Getting coffee in Italy is easy. There are usually coffee spots in every block. Of course, coffee in Italy is different from coffee in the USA. In Italy you never get a bottomless cup of drip coffee as is most common in the states. All the coffee comes out of an espresso machine. The coffees you might order include an espresso, a cappuccino, a latte, a macchiato, and an Americano. I’ll describe these in a moment.
First though a few notes about getting a coffee. The most common place to stop for a coffee is a small store with a BAR sign. Unlike bars in the USA, Italian BARs are like candy stores with liquor and an espresso machine. (Note – most bars also have a toilette.)
When you walk in a bar look around, you might see three things. One – you’ll surely see a counter with a barista ready to serve. Two – there might be chairs and tables. Three – there might be a cash register (cassa) with a cashier.
If there is a cashier, you go to the cashier first, order your drinks, pay, and take the receipt to the barista who will make your drinks. If there is no cashier, you walk up to the bar and order.
Often there is a higher price for your drinks if you plan to sit. If you want to take a table tell the cashier or barista, “per tavolo” – for table – before you order. They will then either charge you accordingly, or ask you to sit for a server to take your order. As far as I’ve seen there is no way to tell about table service, so, I just always ask “Per tavolo?” and do as I’m told.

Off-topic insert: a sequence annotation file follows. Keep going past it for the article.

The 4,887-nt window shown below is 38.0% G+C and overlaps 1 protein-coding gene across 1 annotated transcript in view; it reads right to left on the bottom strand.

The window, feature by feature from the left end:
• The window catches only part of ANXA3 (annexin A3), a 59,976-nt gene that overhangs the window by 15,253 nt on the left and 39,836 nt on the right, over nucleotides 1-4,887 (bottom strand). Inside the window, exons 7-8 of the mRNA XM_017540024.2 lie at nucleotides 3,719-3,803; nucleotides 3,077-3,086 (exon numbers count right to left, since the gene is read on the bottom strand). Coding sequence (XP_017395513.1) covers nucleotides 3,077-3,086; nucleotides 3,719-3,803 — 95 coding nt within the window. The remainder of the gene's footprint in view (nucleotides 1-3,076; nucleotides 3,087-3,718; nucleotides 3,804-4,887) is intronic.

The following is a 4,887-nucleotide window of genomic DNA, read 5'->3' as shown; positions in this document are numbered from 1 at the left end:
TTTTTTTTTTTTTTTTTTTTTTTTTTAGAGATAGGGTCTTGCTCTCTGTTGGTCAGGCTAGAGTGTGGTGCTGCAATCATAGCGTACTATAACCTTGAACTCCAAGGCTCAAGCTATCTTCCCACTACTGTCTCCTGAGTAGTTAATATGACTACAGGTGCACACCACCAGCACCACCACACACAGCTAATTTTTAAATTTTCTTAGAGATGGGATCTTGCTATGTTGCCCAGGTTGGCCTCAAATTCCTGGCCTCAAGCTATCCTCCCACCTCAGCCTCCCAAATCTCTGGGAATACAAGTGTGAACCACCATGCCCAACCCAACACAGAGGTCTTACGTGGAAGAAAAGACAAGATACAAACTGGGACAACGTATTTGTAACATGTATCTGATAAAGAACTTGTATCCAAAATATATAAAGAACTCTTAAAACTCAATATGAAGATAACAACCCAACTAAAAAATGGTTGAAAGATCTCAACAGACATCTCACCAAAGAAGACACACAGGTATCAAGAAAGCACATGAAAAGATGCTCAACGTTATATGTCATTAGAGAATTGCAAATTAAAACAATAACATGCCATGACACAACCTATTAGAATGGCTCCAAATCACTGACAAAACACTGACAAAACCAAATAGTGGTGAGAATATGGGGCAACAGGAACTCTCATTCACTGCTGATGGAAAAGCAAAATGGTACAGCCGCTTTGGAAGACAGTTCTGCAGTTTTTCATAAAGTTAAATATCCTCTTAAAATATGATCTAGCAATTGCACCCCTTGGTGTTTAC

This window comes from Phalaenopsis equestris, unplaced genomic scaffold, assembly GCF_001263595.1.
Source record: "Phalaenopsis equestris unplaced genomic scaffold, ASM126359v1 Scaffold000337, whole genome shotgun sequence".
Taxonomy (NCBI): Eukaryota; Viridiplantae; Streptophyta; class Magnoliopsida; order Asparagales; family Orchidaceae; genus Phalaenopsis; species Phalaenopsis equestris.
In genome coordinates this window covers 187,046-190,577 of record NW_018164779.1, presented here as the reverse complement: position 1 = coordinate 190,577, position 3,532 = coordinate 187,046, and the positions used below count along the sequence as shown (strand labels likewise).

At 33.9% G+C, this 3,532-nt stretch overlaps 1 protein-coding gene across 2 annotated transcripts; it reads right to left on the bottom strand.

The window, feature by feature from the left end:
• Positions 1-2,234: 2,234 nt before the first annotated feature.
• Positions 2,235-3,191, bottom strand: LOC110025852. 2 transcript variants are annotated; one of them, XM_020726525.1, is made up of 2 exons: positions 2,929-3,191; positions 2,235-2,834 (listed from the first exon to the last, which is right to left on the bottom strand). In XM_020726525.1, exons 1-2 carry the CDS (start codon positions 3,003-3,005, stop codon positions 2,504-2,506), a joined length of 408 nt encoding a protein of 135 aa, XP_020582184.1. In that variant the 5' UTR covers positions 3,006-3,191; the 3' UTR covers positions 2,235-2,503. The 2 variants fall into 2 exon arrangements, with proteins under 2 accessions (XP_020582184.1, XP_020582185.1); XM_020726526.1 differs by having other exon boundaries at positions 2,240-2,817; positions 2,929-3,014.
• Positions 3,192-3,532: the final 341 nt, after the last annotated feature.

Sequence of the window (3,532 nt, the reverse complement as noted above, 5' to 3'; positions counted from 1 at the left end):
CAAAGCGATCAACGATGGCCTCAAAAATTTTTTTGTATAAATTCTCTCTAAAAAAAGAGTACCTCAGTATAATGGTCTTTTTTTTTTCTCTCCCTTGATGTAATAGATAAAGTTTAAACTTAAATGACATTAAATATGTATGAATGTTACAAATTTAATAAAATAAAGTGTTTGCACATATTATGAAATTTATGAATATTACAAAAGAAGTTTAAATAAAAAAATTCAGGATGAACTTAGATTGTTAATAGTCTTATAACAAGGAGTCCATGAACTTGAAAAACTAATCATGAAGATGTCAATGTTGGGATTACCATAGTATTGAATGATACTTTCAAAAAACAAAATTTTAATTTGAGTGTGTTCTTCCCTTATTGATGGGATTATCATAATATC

If there is no cashier, the barista, or table server, will bring the requested drink, and not expect you to pay till the end. If you’re ready to go, and no one is offering a check you can ask “Il conto?” – the check?
Coffee drinks are as follows –
Espresso – (also called “caffe”) shot of dark rich coffee in a tiny cup
Cappuccino – shot of espresso with foamed milk
Caffe Late – shot of espresso with more foamed milk often served in a glass
Macchiato – shot of espresso in a tiny cup “marked” with foamed milk
Americano – an Espresso with extra hot water to approximate a drip coffee (actually better than it sounds)
On a long day of touring and sketching, it is refreshing to stop every few hours and sit with an espresso. An espresso at the counter usually costs about a Euro, so it is the same cost as using public toilettes, and you get a coffee.
Though tipping in Italy is not mandatory, as in the US, it never hurts to leave a bit. “Il resto” – the change – is commonly left with your empty cup. I find that a 5% tip is greeted with gratitude. Anything over 10% is greeted a little suspiciously.